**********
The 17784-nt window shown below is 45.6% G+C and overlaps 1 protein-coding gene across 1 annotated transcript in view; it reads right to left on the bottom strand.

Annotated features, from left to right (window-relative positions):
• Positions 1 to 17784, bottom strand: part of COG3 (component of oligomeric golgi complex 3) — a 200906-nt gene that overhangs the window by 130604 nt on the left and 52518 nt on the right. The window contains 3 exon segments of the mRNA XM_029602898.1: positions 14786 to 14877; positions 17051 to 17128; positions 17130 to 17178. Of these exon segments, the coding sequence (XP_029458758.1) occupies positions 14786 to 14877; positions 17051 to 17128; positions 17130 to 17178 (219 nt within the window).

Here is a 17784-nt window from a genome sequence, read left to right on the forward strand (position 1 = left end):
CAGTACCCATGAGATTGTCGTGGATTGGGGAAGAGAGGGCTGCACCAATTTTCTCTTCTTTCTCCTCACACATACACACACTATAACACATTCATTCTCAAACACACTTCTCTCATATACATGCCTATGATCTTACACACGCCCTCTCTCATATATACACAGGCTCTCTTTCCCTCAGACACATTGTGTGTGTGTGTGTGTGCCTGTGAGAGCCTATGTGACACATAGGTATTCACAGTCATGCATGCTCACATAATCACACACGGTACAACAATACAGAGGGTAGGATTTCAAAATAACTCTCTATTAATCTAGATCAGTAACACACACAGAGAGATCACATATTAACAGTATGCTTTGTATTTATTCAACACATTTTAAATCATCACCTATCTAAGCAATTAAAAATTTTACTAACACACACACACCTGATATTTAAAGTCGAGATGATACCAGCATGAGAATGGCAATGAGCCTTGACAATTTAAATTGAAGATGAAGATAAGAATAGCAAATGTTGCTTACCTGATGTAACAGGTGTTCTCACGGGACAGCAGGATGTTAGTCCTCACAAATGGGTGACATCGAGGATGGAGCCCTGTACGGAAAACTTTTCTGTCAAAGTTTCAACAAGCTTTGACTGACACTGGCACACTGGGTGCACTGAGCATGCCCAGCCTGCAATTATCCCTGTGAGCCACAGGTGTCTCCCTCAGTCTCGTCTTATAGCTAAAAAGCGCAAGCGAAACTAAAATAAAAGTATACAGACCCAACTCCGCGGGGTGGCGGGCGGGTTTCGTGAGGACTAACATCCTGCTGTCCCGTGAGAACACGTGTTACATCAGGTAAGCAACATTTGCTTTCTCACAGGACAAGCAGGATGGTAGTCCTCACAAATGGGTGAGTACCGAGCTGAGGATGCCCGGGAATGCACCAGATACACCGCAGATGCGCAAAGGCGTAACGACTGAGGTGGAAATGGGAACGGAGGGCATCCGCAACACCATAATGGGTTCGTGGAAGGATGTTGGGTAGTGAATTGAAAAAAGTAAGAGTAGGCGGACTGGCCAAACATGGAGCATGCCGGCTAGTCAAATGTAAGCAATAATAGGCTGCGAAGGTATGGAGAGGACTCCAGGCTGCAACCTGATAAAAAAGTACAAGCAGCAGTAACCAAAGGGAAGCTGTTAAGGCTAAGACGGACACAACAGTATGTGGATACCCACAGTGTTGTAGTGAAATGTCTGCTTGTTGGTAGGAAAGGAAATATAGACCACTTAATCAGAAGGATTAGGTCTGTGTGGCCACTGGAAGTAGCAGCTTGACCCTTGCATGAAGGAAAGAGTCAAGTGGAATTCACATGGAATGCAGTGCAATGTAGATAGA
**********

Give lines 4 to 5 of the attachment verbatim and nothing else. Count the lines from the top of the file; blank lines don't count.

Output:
Here is a 17784-nt window from a genome sequence, read left to right on the forward strand (position 1 = left end):
CAGTACCCATGAGATTGTCGTGGATTGGGGAAGAGAGGGCTGCACCAATTTTCTCTTCTTTCTCCTCACACATACACACACTATAACACATTCATTCTCAAACACACTTCTCTCATATACATGCCTATGATCTTACACACGCCCTCTCTCATATATACACAGGCTCTCTTTCCCTCAGACACATTGTGTGTGTGTGTGTGTGCCTGTGAGAGCCTATGTGACACATAGGTATTCACAGTCATGCATGCTCACATAATCACACACGGTACAACAATACAGAGGGTAGGATTTCAAAATAACTCTCTATTAATCTAGATCAGTAACACACACAGAGAGATCACATATTAACAGTATGCTTTGTATTTATTCAACACATTTTAAATCATCACCTATCTAAGCAATTAAAAATTTTACTAACACACACACACCTGATATTTAAAGTCGAGATGATACCAGCATGAGAATGGCAATGAGCCTTGACAATTTAAATTGAAGATGAAGATAAGAATAGCAAATGTTGCTTACCTGATGTAACAGGTGTTCTCACGGGACAGCAGGATGTTAGTCCTCACAAATGGGTGACATCGAGGATGGAGCCCTGTACGGAAAACTTTTCTGTCAAAGTTTCAACAAGCTTTGACTGACACTGGCACACTGGGTGCACTGAGCATGCCCAGCCTGCAATTATCCCTGTGAGCCACAGGTGTCTCCCTCAGTCTCGTCTTATAGCTAAAAAGCGCAAGCGAAACTAAAATAAAAGTATACAGACCCAACTCCGCGGGGTGGCGGGCGGGTTTCGTGAGGACTAACATCCTGCTGTCCCGTGAGAACACGTGTTACATCAGGTAAGCAACATTTGCTTTCTCACAGGACAAGCAGGATGGTAGTCCTCACAAATGGGTGAGTACCGAGCTGAGGATGCCCGGGAATGCACCAGATACACCGCAGATGCGCAAAGGCGTAACGACTGAGGTGGAAATGGGAACGGAGGGCATCCGCAACACCATAATGGGTTCGTGGAAGGATGTTGGGTAGTGAATTGAAAAAAGTAAGAGTAGGCGGACTGGCCAAACATGGAGCATGCCGGCTAGTCAAATGTAAGCAATAATAGGCTGCGAAGGTATGGAGAGGACTCCAGGCTGCAACCTGATAAAAAAGTACAAGCAGCAGTAACCAAAGGGAAGCTGTTAAGGCTAAGACGGACACAACAGTATGTGGATACCCACAGTGTTGTAGTGAAATGTCTGCTTGTTGGTAGGAAAGGAAATATAGACCACTTAATCAGAAGGATTAGGTCTGTGTGGCCACTGGAAGTAGCAGCTTGACCCTTGCATGAAGGAAAGAGTCAAGTGGAATTCACATGGAATGCAGTGCAATGTAGATAGA